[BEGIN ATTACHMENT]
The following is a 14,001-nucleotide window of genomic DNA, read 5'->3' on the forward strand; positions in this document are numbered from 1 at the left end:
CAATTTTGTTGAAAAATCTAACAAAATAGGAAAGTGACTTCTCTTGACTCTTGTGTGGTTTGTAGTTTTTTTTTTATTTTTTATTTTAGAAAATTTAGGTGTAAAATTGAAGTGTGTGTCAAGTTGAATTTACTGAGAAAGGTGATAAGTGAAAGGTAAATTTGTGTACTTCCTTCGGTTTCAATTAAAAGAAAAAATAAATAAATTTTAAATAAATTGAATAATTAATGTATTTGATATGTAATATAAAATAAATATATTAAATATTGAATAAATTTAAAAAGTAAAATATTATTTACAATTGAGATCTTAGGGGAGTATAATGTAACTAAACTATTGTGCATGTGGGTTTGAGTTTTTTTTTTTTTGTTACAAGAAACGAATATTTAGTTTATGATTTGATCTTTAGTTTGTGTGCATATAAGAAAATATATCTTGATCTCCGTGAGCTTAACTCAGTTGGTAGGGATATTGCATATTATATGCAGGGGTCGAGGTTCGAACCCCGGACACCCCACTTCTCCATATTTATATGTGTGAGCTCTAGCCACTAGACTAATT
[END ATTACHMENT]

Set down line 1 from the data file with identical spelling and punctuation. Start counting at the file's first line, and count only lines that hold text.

The following is a 14,001-nucleotide window of genomic DNA, read 5'->3' on the forward strand; positions in this document are numbered from 1 at the left end: